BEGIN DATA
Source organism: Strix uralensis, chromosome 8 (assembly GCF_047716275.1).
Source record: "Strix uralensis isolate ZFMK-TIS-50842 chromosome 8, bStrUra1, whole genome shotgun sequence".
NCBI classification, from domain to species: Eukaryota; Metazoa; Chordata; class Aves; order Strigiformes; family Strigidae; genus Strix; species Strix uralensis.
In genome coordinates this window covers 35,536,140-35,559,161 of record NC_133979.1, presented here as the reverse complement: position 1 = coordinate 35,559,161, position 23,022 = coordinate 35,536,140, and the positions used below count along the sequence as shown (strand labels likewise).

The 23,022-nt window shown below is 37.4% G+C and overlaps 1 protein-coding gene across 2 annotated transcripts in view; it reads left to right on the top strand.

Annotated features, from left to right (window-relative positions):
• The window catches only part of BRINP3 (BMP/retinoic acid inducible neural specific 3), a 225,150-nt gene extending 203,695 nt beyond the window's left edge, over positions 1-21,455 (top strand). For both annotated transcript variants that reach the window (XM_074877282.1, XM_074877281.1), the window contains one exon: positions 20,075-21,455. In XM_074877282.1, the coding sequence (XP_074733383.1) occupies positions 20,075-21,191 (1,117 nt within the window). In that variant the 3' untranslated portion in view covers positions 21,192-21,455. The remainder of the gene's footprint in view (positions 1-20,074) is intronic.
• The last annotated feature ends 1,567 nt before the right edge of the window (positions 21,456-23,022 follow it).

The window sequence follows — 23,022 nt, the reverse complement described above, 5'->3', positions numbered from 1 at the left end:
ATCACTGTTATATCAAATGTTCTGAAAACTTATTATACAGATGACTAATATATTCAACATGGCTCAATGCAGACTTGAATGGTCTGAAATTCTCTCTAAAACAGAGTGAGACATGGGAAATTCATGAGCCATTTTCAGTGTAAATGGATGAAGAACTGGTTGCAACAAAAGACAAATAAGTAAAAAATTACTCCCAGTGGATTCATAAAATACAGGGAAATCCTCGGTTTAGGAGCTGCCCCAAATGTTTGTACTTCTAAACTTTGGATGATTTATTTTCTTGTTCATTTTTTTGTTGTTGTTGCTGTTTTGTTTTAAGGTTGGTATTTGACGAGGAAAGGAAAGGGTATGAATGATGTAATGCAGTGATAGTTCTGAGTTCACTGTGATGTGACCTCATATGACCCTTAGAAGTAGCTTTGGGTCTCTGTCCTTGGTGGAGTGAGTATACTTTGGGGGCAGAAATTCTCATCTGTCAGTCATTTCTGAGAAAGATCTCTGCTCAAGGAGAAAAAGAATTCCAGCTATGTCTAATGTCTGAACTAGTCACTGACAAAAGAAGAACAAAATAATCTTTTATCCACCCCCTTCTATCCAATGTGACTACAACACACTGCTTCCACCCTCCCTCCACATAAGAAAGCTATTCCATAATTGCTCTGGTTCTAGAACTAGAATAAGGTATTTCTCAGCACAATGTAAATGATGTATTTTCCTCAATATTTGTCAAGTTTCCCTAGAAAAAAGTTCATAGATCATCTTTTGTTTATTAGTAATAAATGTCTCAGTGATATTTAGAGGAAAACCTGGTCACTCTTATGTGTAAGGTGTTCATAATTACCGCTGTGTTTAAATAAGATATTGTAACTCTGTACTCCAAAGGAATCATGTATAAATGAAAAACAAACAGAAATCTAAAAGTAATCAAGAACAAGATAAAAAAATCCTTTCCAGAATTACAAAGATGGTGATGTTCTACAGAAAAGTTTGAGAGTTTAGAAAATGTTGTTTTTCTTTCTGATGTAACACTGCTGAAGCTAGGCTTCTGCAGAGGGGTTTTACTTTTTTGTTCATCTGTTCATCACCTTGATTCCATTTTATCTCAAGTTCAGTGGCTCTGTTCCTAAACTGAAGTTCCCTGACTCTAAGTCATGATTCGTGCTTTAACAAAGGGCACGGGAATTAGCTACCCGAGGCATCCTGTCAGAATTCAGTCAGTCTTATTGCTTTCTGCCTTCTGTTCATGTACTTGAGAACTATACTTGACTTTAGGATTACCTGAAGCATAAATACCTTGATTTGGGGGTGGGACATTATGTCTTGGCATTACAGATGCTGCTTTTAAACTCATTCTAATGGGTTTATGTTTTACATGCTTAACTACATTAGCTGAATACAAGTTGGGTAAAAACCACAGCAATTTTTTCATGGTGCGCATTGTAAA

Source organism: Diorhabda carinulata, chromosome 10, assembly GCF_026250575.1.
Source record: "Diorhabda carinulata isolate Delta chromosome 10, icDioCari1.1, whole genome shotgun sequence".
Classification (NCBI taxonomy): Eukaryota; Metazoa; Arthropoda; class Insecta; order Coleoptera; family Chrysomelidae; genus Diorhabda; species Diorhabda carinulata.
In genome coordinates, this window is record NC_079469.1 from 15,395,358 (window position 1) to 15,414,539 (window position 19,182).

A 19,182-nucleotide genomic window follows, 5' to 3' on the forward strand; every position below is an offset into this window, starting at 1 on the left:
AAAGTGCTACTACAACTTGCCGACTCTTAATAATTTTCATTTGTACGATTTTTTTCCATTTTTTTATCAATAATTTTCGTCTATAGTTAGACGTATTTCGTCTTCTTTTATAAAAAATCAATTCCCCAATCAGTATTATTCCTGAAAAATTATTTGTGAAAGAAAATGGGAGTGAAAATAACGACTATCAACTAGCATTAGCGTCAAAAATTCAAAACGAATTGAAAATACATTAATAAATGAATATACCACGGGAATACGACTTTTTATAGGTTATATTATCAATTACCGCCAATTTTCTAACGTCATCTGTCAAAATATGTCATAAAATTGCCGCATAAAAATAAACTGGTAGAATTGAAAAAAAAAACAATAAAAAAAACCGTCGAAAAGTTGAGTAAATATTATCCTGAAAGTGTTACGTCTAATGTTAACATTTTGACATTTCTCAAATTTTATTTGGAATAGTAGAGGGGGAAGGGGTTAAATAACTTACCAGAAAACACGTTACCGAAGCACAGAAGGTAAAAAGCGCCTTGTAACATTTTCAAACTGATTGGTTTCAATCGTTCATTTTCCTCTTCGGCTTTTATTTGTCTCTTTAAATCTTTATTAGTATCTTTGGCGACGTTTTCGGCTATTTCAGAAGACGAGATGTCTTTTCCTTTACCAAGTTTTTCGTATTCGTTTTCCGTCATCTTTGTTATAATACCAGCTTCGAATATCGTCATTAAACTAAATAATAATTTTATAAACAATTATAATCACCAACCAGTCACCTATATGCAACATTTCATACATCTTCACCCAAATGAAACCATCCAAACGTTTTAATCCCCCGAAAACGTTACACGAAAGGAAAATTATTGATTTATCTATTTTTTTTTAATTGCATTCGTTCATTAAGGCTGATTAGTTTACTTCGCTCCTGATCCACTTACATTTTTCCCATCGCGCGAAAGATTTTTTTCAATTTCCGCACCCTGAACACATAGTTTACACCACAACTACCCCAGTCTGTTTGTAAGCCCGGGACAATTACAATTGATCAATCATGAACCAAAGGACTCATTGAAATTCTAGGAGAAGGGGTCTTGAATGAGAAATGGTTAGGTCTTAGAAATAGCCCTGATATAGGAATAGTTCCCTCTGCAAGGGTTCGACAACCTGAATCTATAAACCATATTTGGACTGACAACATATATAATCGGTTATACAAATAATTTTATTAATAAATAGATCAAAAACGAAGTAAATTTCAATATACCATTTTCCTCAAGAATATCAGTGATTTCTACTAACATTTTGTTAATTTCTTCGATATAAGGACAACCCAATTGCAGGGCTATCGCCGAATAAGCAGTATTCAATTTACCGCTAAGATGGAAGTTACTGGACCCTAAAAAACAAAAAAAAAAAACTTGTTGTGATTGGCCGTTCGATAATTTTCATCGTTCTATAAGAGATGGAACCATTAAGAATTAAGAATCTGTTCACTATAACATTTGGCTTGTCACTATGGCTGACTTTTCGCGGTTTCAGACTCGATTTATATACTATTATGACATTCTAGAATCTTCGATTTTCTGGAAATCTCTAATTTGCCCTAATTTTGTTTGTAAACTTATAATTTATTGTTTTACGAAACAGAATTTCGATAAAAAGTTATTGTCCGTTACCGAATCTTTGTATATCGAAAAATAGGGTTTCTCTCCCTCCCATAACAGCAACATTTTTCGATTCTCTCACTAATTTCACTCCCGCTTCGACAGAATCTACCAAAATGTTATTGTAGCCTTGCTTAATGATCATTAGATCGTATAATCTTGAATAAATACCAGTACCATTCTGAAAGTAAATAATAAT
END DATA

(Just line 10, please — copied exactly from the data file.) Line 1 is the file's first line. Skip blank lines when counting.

ATCACTGTTATATCAAATGTTCTGAAAACTTATTATACAGATGACTAATATATTCAACATGGCTCAATGCAGACTTGAATGGTCTGAAATTCTCTCTAAAACAGAGTGAGACATGGGAAATTCATGAGCCATTTTCAGTGTAAATGGATGAAGAACTGGTTGCAACAAAAGACAAATAAGTAAAAAATTACTCCCAGTGGATTCATAAAATACAGGGAAATCCTCGGTTTAGGAGCTGCCCCAAATGTTTGTACTTCTAAACTTTGGATGATTTATTTTCTTGTTCATTTTTTTGTTGTTGTTGCTGTTTTGTTTTAAGGTTGGTATTTGACGAGGAAAGGAAAGGGTATGAATGATGTAATGCAGTGATAGTTCTGAGTTCACTGTGATGTGACCTCATATGACCCTTAGAAGTAGCTTTGGGTCTCTGTCCTTGGTGGAGTGAGTATACTTTGGGGGCAGAAATTCTCATCTGTCAGTCATTTCTGAGAAAGATCTCTGCTCAAGGAGAAAAAGAATTCCAGCTATGTCTAATGTCTGAACTAGTCACTGACAAAAGAAGAACAAAATAATCTTTTATCCACCCCCTTCTATCCAATGTGACTACAACACACTGCTTCCACCCTCCCTCCACATAAGAAAGCTATTCCATAATTGCTCTGGTTCTAGAACTAGAATAAGGTATTTCTCAGCACAATGTAAATGATGTATTTTCCTCAATATTTGTCAAGTTTCCCTAGAAAAAAGTTCATAGATCATCTTTTGTTTATTAGTAATAAATGTCTCAGTGATATTTAGAGGAAAACCTGGTCACTCTTATGTGTAAGGTGTTCATAATTACCGCTGTGTTTAAATAAGATATTGTAACTCTGTACTCCAAAGGAATCATGTATAAATGAAAAACAAACAGAAATCTAAAAGTAATCAAGAACAAGATAAAAAAATCCTTTCCAGAATTACAAAGATGGTGATGTTCTACAGAAAAGTTTGAGAGTTTAGAAAATGTTGTTTTTCTTTCTGATGTAACACTGCTGAAGCTAGGCTTCTGCAGAGGGGTTTTACTTTTTTGTTCATCTGTTCATCACCTTGATTCCATTTTATCTCAAGTTCAGTGGCTCTGTTCCTAAACTGAAGTTCCCTGACTCTAAGTCATGATTCGTGCTTTAACAAAGGGCACGGGAATTAGCTACCCGAGGCATCCTGTCAGAATTCAGTCAGTCTTATTGCTTTCTGCCTTCTGTTCATGTACTTGAGAACTATACTTGACTTTAGGATTACCTGAAGCATAAATACCTTGATTTGGGGGTGGGACATTATGTCTTGGCATTACAGATGCTGCTTTTAAACTCATTCTAATGGGTTTATGTTTTACATGCTTAACTACATTAGCTGAATACAAGTTGGGTAAAAACCACAGCAATTTTTTCATGGTGCGCATTGTAAA